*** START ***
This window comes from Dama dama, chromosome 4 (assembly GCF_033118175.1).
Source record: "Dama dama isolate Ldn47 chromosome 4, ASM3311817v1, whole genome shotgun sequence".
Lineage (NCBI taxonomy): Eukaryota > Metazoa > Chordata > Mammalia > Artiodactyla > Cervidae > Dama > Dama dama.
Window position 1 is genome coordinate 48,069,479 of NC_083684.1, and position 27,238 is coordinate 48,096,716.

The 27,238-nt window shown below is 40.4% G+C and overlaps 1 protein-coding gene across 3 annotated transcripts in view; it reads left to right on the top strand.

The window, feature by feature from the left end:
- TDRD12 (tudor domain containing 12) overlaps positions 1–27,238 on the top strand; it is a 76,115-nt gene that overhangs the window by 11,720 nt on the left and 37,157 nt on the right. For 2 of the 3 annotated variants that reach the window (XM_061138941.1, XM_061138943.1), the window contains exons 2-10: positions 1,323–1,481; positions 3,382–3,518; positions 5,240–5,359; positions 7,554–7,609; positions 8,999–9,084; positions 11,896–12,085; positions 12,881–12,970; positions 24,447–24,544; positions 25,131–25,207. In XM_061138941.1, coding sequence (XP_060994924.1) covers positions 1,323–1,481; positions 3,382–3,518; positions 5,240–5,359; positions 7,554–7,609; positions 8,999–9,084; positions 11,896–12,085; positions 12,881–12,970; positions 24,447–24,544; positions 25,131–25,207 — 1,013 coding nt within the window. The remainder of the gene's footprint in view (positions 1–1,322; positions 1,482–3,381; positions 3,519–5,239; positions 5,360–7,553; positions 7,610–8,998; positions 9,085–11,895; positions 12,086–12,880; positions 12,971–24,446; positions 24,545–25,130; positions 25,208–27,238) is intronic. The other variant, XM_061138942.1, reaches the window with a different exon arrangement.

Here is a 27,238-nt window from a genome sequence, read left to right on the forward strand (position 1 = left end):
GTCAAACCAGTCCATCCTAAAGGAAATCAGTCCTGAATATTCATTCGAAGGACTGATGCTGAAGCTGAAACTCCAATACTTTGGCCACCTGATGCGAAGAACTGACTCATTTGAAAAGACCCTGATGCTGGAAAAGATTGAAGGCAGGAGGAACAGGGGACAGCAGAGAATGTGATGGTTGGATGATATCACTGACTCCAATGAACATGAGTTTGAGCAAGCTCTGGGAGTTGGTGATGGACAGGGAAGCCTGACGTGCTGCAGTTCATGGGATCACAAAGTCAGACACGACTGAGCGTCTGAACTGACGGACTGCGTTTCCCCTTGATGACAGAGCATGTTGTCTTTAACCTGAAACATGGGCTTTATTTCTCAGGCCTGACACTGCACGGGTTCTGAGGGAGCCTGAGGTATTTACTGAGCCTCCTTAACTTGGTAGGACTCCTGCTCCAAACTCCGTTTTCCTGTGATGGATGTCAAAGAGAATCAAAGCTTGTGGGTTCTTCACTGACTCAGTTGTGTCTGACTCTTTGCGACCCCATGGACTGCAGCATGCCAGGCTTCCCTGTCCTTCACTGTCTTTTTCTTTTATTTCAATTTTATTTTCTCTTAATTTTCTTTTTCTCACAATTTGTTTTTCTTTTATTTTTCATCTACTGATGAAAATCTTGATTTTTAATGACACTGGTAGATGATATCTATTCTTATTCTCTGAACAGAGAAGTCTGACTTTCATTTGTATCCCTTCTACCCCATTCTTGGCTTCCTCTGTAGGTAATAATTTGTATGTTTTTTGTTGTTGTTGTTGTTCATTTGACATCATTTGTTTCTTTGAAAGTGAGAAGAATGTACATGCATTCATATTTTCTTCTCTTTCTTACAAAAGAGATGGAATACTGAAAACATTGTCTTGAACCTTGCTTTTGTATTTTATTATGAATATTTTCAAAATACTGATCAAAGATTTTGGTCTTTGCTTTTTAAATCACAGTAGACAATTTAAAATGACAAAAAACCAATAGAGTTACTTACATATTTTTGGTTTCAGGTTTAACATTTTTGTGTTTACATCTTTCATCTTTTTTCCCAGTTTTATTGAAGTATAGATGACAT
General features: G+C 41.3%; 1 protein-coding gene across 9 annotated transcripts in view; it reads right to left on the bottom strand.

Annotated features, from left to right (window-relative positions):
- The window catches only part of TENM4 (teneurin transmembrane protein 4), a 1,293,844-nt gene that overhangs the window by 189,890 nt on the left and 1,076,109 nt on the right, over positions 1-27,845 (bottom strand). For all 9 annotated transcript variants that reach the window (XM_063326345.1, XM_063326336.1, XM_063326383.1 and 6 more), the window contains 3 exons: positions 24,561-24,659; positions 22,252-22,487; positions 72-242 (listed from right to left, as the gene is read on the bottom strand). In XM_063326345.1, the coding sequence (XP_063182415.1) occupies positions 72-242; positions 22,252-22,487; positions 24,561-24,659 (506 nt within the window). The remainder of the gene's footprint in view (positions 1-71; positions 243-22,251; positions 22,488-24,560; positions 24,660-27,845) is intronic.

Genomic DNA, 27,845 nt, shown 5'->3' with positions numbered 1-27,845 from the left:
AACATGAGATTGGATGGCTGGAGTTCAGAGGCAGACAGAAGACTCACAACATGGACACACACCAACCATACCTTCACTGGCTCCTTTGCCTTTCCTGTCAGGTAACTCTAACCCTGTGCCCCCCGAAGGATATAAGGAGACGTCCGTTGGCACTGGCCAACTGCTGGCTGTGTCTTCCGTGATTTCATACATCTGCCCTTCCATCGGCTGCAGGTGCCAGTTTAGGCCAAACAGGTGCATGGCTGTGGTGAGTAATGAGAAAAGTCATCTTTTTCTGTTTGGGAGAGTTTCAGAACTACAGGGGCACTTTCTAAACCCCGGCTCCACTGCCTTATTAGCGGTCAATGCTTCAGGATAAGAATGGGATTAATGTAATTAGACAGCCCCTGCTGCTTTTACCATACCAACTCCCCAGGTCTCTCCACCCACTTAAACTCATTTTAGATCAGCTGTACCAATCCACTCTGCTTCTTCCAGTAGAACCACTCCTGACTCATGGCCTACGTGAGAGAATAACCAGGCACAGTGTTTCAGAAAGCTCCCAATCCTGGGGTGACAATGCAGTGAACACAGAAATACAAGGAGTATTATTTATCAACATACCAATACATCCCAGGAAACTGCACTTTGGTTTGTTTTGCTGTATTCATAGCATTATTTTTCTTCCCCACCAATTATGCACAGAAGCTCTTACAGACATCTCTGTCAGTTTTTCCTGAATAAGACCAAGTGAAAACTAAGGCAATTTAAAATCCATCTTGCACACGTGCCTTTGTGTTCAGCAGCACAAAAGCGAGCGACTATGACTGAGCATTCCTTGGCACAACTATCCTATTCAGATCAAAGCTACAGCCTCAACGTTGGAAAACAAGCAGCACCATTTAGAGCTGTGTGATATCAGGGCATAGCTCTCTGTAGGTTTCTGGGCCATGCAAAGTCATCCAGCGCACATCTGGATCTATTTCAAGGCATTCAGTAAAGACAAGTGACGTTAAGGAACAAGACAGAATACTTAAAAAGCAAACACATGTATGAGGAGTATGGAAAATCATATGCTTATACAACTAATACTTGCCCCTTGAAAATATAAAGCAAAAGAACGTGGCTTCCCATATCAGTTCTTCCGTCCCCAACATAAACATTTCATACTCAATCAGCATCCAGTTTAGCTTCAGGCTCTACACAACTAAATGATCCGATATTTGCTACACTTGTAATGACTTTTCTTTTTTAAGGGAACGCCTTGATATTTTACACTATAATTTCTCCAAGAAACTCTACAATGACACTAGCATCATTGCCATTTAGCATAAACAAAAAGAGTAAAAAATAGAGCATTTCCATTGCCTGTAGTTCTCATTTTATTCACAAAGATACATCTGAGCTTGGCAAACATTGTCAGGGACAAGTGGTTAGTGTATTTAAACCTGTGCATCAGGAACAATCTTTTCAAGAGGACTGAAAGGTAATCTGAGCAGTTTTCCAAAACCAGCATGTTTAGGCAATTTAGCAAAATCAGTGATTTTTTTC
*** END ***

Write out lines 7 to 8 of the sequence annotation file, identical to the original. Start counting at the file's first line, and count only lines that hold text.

- TDRD12 (tudor domain containing 12) overlaps positions 1–27,238 on the top strand; it is a 76,115-nt gene that overhangs the window by 11,720 nt on the left and 37,157 nt on the right. For 2 of the 3 annotated variants that reach the window (XM_061138941.1, XM_061138943.1), the window contains exons 2-10: positions 1,323–1,481; positions 3,382–3,518; positions 5,240–5,359; positions 7,554–7,609; positions 8,999–9,084; positions 11,896–12,085; positions 12,881–12,970; positions 24,447–24,544; positions 25,131–25,207. In XM_061138941.1, coding sequence (XP_060994924.1) covers positions 1,323–1,481; positions 3,382–3,518; positions 5,240–5,359; positions 7,554–7,609; positions 8,999–9,084; positions 11,896–12,085; positions 12,881–12,970; positions 24,447–24,544; positions 25,131–25,207 — 1,013 coding nt within the window. The remainder of the gene's footprint in view (positions 1–1,322; positions 1,482–3,381; positions 3,519–5,239; positions 5,360–7,553; positions 7,610–8,998; positions 9,085–11,895; positions 12,086–12,880; positions 12,971–24,446; positions 24,545–25,130; positions 25,208–27,238) is intronic. The other variant, XM_061138942.1, reaches the window with a different exon arrangement.

Here is a 27,238-nt window from a genome sequence, read left to right on the forward strand (position 1 = left end):